Filmed in more than twenty states, The House I Live In tells the stories of individuals at all levels of America’s War on Drugs. From the dealer to the narcotics officer, the inmate to the federal judge, the film offers a penetrating look inside America’s criminal justice system, revealing the profound human rights implications of U.S. drug policy.
The film does exactly that, capturing the tension of a young man facing 20 years in prison due to Mandatory Minimum sentencing as well as the frustration of the judge who believes the sentencing guidelines are unjust but whose hands are tied by the complexity of the law. There are also recurring vignettes devoted to a small town Texas sheriff who sees profiling as common sense as well as a 20-year veteran of the Department of Corrections who describes himself as “law and order all the way” but has a refreshingly logical and open-minded attitude toward a society that thrives (and profits) on naming its enemy and monetizing that enemy’s punishment.
The touchstone of Jarecki’s narrative structure is Nannie Jeter, an elderly African-American woman who was Jarecki’s parents’ housekeeper when he was a child. He chronicles her family’s struggle with drugs, jail, and suffering, then expands his scope to include such disparate sources as Ivy League academics, incarcerated felons, investigative journalists, and experts on medicine, law, and civil rights.
Of all the voices contributing to Jarecki’s sobering and informative pastiche, two resonate so clearly as to practically shout. One is the voice of renowned Abraham Lincoln scholar Richard Lawrence Miller, who, in conducting historical research, found disturbing patterns in America’s attitude toward and enforcement of drug policy dating back further than Abolition.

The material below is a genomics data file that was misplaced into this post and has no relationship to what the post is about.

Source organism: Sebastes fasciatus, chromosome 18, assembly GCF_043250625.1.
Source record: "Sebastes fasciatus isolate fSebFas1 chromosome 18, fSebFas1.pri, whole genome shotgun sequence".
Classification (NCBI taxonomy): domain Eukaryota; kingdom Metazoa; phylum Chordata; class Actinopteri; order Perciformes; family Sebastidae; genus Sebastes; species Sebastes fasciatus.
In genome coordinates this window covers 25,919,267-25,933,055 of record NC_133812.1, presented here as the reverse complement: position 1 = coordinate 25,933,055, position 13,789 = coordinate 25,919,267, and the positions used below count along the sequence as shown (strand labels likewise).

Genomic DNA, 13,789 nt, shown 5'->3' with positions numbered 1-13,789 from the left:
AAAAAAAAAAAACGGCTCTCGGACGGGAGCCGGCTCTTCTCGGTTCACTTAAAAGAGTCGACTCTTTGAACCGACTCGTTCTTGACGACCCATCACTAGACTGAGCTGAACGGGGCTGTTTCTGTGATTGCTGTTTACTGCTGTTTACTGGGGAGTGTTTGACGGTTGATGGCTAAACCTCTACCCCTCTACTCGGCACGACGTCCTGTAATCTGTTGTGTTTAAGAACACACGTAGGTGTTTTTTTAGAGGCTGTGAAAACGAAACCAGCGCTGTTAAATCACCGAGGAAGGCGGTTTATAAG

Miller’s conclusions on this country’s use of drug policy to demonize and marginalize minorities throughout American history are echoed in the sentiments of the other Great Voice of the documentary, that of television writer/producer David Simon (The Wire) who says, “The Drug War is a holocaust in slow motion.”
Jarecki is wise to save this sound bite until relatively late in the film. It’s a great line and packs a wallop, certainly, but by the time Simon utters it, it’s all too easy to believe.
The House I Live In is not a flashy film, nor is it a dry sociology lecture. It is structurally smart and engrossing, touching on decades of political rhetoric and constructing an argument that stays with the viewer long after the lights come back up. It manages to vilify the corporate machine that profits on the Drug War without excusing drug use or drug dealing. It manages to show that drug enforcement officers are, for the most part, hardworking individuals with good intentions while pointing out the glaring flaws in the system and showing the audience that these officers, bound to do their duty, are well aware of these flaws.
It shows, ultimately, that the House of the film’s title is not a prison, as one might suspect. Instead, the House is a country; it is a culture. And we, as Americans, all live there. In fact, as the film drew to a close and I thought of this House, I couldn’t help but think of a phrase repeated often during the last presidential campaign….
We built it.
The House I Live In has one more screening at The Art on Wednesday, February 5, at 7:30 PM. Time is tight, so don’t hesitate. I highly recommend this film and hope the next showing is as packed as the one I attended.
Check out the trailer here. It’s just a taste; if you’re like me, maybe it won’t be enough.